In 1934 a quite different but no less revolutionary drive concept bearing Nibel’s imprint celebrated its world premiere in the 130 model (W 23): this vehicle featured a rear engine. Although this car, along with the advance developed (mid-engined) 150 and 170 H models, proved rather luckless as part of the brand portfolio, in technical terms the Nibel design was considered pioneering. Rather more successful was the Mercedes-Benz 170 V (W 136, 1936 – 1942), introduced by Nibel – the first vehicle to feature an X-shaped, lightweight and rigid oval-section tubular frame.
The W 25 racing car, designed by Nibel for the 750-kilogramme formula, was another vehicle to cause something of a stir. With drivers such as Rudolf Caracciola at the wheel, the car brought the company numerous landmark racing successes between 1934 and 1937 – and also launched the tradition of the Silver Arrows.
Nibel also left his mark on numerous Daimler Benz aero engines from the 1930s.
On 25 November 1934, Hans Nibel was about to board the express for Berlin at the main railway station in Stuttgart in order to begin preparations for the 1935 motor racing season. His life was suddenly cut short by a heart attack, robbing the world of one of the most talented engineers of the pre-war era. Daimler-Benz AG lost its chief engineer – but in subsequent years the company was nevertheless able to build on the rich technological legacy Nibel left behind. The Mercedes-Benz 260 D (W 138, 1936 – 1940), for example, presented two years after Nibel’s death, can justifiably be seen as part of the engineer’s legacy: Nibel had overseen early developments of the first production passenger cars with diesel engines; this had been an extremely lengthy business dating back to his early experiences with the first diesel road-going vehicle, the agricultural tractor by Benz & Cie.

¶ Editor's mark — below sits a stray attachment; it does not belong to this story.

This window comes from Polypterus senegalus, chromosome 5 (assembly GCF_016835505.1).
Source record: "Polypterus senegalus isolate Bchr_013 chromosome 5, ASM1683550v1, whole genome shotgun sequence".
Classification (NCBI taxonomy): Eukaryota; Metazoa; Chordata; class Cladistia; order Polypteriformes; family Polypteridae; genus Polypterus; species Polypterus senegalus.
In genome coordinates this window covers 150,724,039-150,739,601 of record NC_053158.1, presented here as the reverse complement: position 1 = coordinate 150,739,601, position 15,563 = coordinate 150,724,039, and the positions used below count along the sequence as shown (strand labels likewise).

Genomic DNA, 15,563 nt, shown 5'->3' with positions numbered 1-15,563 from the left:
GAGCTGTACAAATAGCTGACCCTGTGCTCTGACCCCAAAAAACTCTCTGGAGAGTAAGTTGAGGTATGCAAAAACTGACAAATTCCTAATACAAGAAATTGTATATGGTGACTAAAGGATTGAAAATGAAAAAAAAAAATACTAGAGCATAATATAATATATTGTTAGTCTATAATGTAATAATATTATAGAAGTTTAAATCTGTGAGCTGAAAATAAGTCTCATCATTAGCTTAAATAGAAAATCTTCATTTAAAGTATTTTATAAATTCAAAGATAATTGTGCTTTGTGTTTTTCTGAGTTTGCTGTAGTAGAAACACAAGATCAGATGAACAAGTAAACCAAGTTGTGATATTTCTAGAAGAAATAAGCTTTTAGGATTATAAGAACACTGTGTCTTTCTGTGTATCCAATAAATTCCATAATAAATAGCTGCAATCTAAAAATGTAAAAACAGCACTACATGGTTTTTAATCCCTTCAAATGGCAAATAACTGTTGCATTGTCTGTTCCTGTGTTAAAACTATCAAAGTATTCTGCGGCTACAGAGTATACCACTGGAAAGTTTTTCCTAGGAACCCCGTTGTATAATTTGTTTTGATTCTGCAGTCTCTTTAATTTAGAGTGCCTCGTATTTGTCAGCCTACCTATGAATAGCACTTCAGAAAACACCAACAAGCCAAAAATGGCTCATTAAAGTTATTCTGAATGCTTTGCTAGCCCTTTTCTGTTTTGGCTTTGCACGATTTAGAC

“In Dr. Hans Nibel Daimler-Benz AG has lost an outstanding designer and important engineer of international reputation and standing, a man whose creative designs have proved a paradigm of technical development for car and engine design for the whole world” – is how the company described Hans Nibel in an obituary. It went on to summarise his key achievements: “It is almost impossible to talk of the enormous success of the vehicle diesel engine, of independent wheel suspension, swing axles, overdrive transmissions or modern body and engine design without first mentioning his name.”
The vehicles in which Hans Nibel had a hand influenced the positive image of the Mercedes-Benz brand for many years both before and after his death. Many of his designs remained relevant until well after the Second World War. As such he can be regarded as one of the most influential automotive engineers not just of Mercedes-Benz, but of the industry as a whole. His successor was Max Sailer, who on account of illness was only able to fill the role until the end of 1941. Thereafter Fritz Nallinger took over as chief engineer until his retirement in 1965.
born: 31 August, 1880 in Olsany/Moravia
died: 25 November, 1934 in Stuttgart
- Studied at the Technical University, Munich, graduated with a degree in Engineering
- 1904, 1 March: Joined Benz & Cie.
- 1908: Appointed head of the design office
- 1911, 28 December: Head of the design office, authorised signatory
- 1917, 16 August: Deputy member of the board of management
- 1922, 25 August: Full member of the board of management
- 1922, 8 November: Awarded honorary doctorate by the Technical University, Karlsruhe
- 1929, 1 January: Succeeded Ferdinand Porsche as technical director at Daimler-Benz AG
- 1929, 1 March: 25 years of service